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Bat Speed in Slow-Pitch Softball & Home-Run Swing Techniques

by
author image Steve Silverman
Steve Silverman is an award-winning writer, covering sports since 1980. Silverman authored The Minnesota Vikings: The Good, The Bad and The Ugly and Who's Better, Who's Best in Football -- The Top 60 Players of All-Time, among others, and placed in the Pro Football Writers of America awards three times. Silverman holds a Master of Science in journalism from the Medill School of Journalism.
Bat Speed in Slow-Pitch Softball & Home-Run Swing Techniques
A close-up of a softbal player swinging the bat. Photo Credit Mike Watson Images/moodboard/Getty Images

Strategies in bat selection and batting technique can lead to the coveted home run in slow-pitch softball. Send the ball deep into outfield or over the fence by delivering maximum bat-head speed as you swing through the hitting zone using a bat that feels comfortable in your hands and allows you to swing quickly.

The One Arm, Three-Second Test

Home run hitters want a bat with a large sweet spot and the maximum weight they can handle. Determine how much weight you can manage with the one-arm test. Hold the bat with one hand and raise it to shoulder height. If your arm shakes or you can't hold the bat for three seconds, use a lighter bat.

Increase Speed with Batter's Box Form

With your top hand, grasp your bat like a handshake, recommends Becky Wittenberg of Softball Spot. Grip the bat between your thumb and index finger. Pinching inside the thumb without the index finger results in slow bat movement. Keep your wrists loose and your bottom hand at the approximate top of the strike zone. Keep your shoulders relaxed, squared or with the front shoulder slightly dropped. A square stance gives you the most freedom within the batter's box. Stand with your feet shoulder-width apart, toes pointed toward homeplate. Standing in the rear of the batter's box, lean forward from the hips slightly with straight legs and touch your bat to the outside corner of the plate. Feel your weight balanced on the balls of your feet. Bend your knees slightly, and you are ready to hit your home run.

Wait for It . . . Wait for It

Batters in slow-pitch softball tend to swing the bat very hard at a speed between 81 and 89 mph, according to a study commissioned by the University of Illinois. Due to the greater slow-pitch softball batter preparation time compared to baseball and fast-pitch softball, the study supposes, slow-pitch batters can generate more speed and power in their swing.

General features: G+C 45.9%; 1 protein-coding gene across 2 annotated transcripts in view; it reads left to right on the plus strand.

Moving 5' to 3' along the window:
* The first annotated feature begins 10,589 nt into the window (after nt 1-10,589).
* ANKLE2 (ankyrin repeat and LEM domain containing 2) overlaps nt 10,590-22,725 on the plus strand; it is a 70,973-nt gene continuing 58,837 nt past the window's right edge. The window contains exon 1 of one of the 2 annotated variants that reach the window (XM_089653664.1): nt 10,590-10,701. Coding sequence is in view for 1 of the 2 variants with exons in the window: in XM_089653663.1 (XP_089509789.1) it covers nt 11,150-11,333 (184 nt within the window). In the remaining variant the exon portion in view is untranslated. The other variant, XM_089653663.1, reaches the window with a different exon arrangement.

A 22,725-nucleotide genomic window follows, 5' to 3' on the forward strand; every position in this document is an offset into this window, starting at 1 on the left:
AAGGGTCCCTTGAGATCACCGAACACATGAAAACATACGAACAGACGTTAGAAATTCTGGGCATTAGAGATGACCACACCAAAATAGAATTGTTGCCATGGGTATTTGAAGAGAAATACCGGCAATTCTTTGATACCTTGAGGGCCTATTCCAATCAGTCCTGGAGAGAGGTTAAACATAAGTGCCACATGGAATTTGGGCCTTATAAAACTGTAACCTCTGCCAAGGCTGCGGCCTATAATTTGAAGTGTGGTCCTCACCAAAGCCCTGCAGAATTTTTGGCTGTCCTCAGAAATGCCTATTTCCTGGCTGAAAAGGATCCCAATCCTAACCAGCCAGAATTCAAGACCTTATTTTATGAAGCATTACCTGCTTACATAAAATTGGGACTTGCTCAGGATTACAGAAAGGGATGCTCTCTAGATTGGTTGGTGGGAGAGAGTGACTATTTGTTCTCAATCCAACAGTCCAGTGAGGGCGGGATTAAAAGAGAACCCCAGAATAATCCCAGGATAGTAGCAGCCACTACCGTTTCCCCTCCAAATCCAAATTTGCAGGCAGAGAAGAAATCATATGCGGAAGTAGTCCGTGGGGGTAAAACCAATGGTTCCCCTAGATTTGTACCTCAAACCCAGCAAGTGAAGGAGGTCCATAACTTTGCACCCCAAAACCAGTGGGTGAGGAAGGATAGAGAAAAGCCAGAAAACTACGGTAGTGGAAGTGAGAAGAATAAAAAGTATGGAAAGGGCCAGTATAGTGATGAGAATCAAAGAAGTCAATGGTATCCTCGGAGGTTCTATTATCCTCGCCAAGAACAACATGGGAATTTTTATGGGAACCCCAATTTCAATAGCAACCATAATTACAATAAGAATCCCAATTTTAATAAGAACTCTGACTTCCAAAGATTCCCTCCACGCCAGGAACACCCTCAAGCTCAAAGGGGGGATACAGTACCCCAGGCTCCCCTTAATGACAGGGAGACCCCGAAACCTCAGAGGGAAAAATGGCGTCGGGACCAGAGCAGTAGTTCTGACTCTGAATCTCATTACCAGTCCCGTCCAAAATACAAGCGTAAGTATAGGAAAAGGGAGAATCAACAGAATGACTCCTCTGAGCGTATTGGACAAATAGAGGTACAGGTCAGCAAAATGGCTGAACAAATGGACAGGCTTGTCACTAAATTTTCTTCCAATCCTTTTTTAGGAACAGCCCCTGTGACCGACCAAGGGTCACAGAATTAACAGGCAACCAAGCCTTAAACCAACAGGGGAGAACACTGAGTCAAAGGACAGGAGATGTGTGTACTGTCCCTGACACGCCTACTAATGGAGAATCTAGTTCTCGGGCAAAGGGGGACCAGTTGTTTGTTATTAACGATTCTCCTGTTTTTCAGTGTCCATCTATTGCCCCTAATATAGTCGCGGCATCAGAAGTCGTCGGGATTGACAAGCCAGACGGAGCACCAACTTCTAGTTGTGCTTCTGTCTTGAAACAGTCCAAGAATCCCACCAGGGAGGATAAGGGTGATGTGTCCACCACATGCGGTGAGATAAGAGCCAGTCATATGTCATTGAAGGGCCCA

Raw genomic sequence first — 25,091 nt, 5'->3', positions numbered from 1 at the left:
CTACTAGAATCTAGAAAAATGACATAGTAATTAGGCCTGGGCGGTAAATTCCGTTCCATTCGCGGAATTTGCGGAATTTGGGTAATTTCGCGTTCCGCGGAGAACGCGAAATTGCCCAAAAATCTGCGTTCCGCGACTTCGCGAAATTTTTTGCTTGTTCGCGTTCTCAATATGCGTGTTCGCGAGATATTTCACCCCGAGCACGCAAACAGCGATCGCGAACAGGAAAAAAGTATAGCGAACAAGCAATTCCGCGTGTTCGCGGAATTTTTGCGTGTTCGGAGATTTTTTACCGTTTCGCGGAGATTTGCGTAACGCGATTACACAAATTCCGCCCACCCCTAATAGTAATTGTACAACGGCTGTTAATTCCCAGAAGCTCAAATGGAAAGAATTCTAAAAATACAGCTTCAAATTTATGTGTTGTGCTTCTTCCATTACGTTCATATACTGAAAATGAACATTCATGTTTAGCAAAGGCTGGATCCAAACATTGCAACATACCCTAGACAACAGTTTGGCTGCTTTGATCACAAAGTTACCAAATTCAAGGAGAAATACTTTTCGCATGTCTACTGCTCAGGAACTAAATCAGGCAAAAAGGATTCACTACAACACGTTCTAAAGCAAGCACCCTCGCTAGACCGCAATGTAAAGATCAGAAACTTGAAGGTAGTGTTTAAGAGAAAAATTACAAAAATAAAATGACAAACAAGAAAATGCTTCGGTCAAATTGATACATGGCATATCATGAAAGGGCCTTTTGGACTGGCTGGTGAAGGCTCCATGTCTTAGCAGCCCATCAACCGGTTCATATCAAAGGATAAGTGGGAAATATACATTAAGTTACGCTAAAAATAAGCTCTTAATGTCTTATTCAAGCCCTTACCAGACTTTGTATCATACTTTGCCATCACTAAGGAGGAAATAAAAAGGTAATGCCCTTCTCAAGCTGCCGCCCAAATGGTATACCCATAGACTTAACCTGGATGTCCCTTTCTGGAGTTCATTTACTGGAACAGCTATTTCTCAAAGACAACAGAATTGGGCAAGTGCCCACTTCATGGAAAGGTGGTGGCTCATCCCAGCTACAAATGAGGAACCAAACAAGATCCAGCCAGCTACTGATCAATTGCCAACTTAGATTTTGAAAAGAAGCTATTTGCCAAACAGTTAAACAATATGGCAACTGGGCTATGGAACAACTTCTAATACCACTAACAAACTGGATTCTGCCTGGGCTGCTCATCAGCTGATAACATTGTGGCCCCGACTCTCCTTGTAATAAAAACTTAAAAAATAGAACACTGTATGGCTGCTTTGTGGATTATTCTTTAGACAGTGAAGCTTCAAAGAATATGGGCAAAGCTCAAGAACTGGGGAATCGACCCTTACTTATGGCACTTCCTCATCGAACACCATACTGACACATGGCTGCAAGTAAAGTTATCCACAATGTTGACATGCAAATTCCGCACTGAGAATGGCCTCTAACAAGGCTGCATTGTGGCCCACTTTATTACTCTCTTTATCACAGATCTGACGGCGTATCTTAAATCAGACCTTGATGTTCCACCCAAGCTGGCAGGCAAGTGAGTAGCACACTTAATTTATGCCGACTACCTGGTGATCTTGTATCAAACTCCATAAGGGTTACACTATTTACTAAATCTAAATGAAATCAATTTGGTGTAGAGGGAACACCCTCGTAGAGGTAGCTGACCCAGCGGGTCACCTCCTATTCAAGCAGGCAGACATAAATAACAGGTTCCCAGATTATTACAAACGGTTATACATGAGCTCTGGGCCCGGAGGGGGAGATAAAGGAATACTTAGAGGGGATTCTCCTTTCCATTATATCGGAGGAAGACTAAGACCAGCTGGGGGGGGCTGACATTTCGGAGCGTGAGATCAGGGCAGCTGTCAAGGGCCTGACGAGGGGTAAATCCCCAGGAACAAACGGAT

Sock It To 'Em!

Take your position at the batter's plate and square your front shoulder to the pitcher. Generate home run power and greater bat-head speed in slow-pitch softball by taking a shuffle step toward the pitcher. Gain momentum by leading with your left arm -- if you are a right-handed batter -- and pull the bat through the hitting zone. At the beginning of the swing, let your power arm take over to drive the bat across the plate with as much velocity as you can muster while still maintaining control. Finish your swing with a slight uppercut to get the ball high in the air.

When the Time is Right, That's Sweet

Recognize your bat's sweet spot -- which is located 5 to 7 inches from the bat barrel end -- by feeling the vibrations when you hit the ball. The sweet spot allows you to hit with the greatest speed and least amount of sensation in your hands, according to Daniel A. Russell, Ph.D of the Pennsylvania State University. Once you locate the sweet spot, you are ready to combine power and speed with timing. Make contact with the ball on the sweet spot just before the ball crosses home plate for maximum velocity on your swing.

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